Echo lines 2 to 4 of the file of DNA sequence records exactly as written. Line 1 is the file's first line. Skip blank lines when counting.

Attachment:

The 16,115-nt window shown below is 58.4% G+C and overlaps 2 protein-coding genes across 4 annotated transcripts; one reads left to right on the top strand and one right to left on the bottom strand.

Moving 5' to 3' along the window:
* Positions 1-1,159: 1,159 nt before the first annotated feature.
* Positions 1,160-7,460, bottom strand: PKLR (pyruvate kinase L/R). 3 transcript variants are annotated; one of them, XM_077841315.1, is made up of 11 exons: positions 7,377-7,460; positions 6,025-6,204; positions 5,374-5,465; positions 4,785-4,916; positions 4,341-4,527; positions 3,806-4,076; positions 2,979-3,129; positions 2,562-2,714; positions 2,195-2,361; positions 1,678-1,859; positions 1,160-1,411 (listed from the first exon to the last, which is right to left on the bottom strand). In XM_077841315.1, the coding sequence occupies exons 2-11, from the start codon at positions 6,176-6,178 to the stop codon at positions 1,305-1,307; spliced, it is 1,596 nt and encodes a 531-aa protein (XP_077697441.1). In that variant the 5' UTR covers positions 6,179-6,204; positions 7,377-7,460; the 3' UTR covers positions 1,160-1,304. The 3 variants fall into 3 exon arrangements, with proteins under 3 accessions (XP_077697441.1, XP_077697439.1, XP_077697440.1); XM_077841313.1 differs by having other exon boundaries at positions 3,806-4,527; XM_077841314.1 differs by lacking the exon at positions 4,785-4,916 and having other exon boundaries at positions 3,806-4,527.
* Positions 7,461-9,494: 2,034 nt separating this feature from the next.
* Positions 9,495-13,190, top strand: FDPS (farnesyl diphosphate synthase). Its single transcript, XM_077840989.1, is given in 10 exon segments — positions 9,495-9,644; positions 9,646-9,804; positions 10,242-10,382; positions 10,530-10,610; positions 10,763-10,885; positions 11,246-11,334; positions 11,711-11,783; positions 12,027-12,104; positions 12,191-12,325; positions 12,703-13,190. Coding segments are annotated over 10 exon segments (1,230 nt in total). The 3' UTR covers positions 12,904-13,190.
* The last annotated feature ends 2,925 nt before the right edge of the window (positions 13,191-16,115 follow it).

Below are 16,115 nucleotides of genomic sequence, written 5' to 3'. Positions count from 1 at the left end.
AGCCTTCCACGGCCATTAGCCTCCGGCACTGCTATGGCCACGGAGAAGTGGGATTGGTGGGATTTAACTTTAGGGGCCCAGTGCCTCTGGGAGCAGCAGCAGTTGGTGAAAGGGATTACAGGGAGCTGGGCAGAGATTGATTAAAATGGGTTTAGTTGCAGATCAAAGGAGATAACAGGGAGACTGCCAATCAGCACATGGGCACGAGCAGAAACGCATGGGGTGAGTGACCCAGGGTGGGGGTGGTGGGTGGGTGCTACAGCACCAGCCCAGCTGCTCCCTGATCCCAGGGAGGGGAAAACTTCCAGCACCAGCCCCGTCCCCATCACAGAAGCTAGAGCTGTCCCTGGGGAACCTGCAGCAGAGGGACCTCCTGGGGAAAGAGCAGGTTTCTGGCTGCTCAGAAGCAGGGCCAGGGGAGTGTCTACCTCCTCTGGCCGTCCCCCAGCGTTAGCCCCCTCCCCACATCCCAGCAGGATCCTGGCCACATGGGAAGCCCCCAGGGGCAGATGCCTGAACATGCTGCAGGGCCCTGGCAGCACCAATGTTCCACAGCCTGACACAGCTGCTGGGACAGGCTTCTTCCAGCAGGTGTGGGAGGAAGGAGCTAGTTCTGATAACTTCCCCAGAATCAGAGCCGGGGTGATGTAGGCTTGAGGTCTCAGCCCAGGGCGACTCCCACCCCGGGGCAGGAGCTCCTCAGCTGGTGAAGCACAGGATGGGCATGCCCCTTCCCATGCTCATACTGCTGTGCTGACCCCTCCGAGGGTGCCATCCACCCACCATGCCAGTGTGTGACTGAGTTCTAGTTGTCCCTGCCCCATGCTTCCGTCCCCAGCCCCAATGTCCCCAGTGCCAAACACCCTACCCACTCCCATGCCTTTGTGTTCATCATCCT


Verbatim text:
Moving 5' to 3' along the window:
* Positions 1-1,159: 1,159 nt before the first annotated feature.
* Positions 1,160-7,460, bottom strand: PKLR (pyruvate kinase L/R). 3 transcript variants are annotated; one of them, XM_077841315.1, is made up of 11 exons: positions 7,377-7,460; positions 6,025-6,204; positions 5,374-5,465; positions 4,785-4,916; positions 4,341-4,527; positions 3,806-4,076; positions 2,979-3,129; positions 2,562-2,714; positions 2,195-2,361; positions 1,678-1,859; positions 1,160-1,411 (listed from the first exon to the last, which is right to left on the bottom strand). In XM_077841315.1, the coding sequence occupies exons 2-11, from the start codon at positions 6,176-6,178 to the stop codon at positions 1,305-1,307; spliced, it is 1,596 nt and encodes a 531-aa protein (XP_077697441.1). In that variant the 5' UTR covers positions 6,179-6,204; positions 7,377-7,460; the 3' UTR covers positions 1,160-1,304. The 3 variants fall into 3 exon arrangements, with proteins under 3 accessions (XP_077697441.1, XP_077697439.1, XP_077697440.1); XM_077841313.1 differs by having other exon boundaries at positions 3,806-4,527; XM_077841314.1 differs by lacking the exon at positions 4,785-4,916 and having other exon boundaries at positions 3,806-4,527.